Summer Time Rendering

Shinpei Ajiro had a relatively carefree upbringing on the island of Hitogashima, located off the western coast of the Kii Peninsula in Wakayama Prefecture, western Japan. Despite the fact that he was orphaned at a relatively young age, he was raised by his late parents’ close friends, the Kofune family, who provided him with a secure and loving home life. After he graduates from high school, however, an inarticulate restlessness draws Shinpei away from the island to Tokyo, where he lives alone while attending university. In his wake he leaves his unresolved feelings for Ushio Kofune, the eldest of his adopted siblings, having departed for Tokyo without saying goodbye. For two years Shinpei stays away – only to be drawn back by tragic news. Ushio is dead. Despite being a strong swimmer, she apparently drowned while saving a young girl from drowning in the waters off Hitogashima. Yet from the moment Shinpei steps ashore on the island, things don’t seem to ring true: there is something distinctly “off” about Shiori Kobayakawa, the girl Ushio saved; likewise, the presence on the island of acclaimed horror novelist Hizuru Minakata – with whom Shinpei has already had an unfortunate encounter on the ferry to Hitogashima –  makes no sense; finally, rumours reach Shinpei that Ushio’s body was discovered with marks around her neck, indicating she may have been murdered. But before Shinpei can even enlist the aid of his best friend Sō, his younger adopted sister Mio, and Mio’s best friend (and Sō’s sister) Tokiko to help him solve the mystery, he is murdered by an unknown assailant – only to find himself once more on the ferry to Hitogashima, his memories of the previous timeline still intact. It is only then that Shinpei realises that he stands unwittingly at the heart of a vast supernatural conspiracy, in which he must not only battle time and causality but use his ability to reset the past – which comes at the cost of his own life – to save Ushio and the residents of Hitogashima from being overwhelmed by cosmic horror…

Based on the manga by Yasuke Tanaka and produced by studio OLM, Summer Time Rendering premiered on the Disney+ streaming network in April 2022. Conventionally but captivatingly animated with an emphasis on physical surrounds and the island’s familiar-yet-remote atmospherics, the series immerses the viewer in an engaging though somewhat involved story in which nothing is ever quite what it seems, and unforeseen twists take the narrative in startlingly different directions. Indeed, such are the intricacies of the story mechanics that it might be better to binge the whole 25 episodes in one or two sittings in order to stay across all the shifting identities and alliances. Nonetheless, through all the changes in space-time and narrative direction, the burgeoning relationship between Shinpei and Ushio acts like a kind of golden thread, grounding the series and preventing it from becoming too distracted with its own hall-of-mirrors premise. That their relationship is understated and never overly dramatized only adds to its depth and centrality, with emotional sidebars provided by Mio’s unspoken infatuation for Shinpei and Sō’s unrealised love for Mio. Secondary characters such as grizzled islander Ginjirō Nezu and lackadaisical island cop Tetsu Totsumura help bring a nice ensemble feel to the piece; while Hizuru Minakata (who, as it turns out, is inhabited by the “shadow” of her long-dead brother, Ryūnosuke) hinges the series and acts as a lynchpin between Shinpei and his allies and their supernatural opponents. Combining solid production values with equally in-depth storytelling, Summer Time Rendering is rewarding viewing for those who can stay the course of this intricate, not-what-it-appears-to-be thriller.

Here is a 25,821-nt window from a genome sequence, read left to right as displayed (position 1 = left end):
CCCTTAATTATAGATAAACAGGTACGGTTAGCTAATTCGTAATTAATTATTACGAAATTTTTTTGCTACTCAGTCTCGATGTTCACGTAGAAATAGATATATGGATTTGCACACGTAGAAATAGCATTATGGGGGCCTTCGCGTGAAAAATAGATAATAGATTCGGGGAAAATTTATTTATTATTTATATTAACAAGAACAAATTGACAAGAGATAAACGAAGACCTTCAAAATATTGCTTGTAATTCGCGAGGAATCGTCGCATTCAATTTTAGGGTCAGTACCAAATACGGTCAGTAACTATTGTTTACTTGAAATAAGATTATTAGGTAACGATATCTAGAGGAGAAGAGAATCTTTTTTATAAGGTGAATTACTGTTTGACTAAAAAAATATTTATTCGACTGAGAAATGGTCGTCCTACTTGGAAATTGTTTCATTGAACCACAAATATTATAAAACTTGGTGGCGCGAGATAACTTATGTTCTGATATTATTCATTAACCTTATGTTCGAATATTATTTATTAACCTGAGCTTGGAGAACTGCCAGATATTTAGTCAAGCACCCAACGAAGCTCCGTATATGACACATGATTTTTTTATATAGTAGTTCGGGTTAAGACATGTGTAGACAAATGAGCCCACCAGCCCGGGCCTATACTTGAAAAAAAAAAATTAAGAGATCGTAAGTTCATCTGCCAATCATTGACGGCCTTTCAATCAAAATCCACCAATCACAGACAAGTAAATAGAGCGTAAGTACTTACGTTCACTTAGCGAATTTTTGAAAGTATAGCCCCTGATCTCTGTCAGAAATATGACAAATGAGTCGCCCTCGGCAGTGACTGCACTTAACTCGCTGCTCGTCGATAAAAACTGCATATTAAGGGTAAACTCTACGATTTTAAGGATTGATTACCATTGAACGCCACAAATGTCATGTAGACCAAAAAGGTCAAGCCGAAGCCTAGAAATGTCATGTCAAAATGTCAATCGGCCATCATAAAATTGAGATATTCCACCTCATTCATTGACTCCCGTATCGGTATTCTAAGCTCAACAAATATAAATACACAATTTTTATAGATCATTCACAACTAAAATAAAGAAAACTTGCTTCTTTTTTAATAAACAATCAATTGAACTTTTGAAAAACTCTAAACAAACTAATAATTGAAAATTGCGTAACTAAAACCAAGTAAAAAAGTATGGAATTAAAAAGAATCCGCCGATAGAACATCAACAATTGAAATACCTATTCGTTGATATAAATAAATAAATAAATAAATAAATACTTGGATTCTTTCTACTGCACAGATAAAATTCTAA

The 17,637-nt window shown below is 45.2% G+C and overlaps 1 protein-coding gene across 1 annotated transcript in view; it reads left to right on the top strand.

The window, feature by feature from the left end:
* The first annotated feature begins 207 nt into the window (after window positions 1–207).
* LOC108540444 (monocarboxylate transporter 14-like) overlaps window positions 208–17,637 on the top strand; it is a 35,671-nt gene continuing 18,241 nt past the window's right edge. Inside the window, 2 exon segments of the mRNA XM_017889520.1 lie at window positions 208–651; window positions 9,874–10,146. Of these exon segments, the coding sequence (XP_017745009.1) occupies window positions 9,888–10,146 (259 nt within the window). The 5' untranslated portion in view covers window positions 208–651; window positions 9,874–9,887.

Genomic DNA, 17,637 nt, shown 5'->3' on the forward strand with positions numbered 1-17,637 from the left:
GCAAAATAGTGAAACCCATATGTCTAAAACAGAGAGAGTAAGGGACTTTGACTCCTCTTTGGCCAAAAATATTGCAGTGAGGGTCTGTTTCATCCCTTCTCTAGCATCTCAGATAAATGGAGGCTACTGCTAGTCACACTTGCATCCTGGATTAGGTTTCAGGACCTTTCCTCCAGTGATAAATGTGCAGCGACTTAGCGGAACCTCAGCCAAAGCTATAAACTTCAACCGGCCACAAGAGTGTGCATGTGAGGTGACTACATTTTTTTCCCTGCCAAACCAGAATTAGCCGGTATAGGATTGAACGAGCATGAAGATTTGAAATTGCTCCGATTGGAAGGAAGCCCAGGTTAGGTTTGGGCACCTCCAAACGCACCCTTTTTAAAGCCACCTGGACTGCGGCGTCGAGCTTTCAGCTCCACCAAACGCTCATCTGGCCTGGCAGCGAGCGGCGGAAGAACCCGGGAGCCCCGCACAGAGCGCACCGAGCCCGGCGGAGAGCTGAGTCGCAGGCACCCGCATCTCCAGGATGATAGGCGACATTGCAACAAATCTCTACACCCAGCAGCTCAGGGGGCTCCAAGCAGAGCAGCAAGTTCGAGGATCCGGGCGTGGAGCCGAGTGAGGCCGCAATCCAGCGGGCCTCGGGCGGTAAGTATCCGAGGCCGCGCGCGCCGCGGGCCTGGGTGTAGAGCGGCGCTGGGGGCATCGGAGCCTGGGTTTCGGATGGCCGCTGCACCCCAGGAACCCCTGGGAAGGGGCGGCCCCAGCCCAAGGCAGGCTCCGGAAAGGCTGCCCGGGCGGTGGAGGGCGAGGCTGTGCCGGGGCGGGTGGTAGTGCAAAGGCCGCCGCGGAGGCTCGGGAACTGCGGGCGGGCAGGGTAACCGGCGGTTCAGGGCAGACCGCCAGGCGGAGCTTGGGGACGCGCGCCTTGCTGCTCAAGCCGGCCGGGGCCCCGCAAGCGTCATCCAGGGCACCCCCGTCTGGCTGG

Text © Copyright Brendan E Byrne 2023. All rights reserved.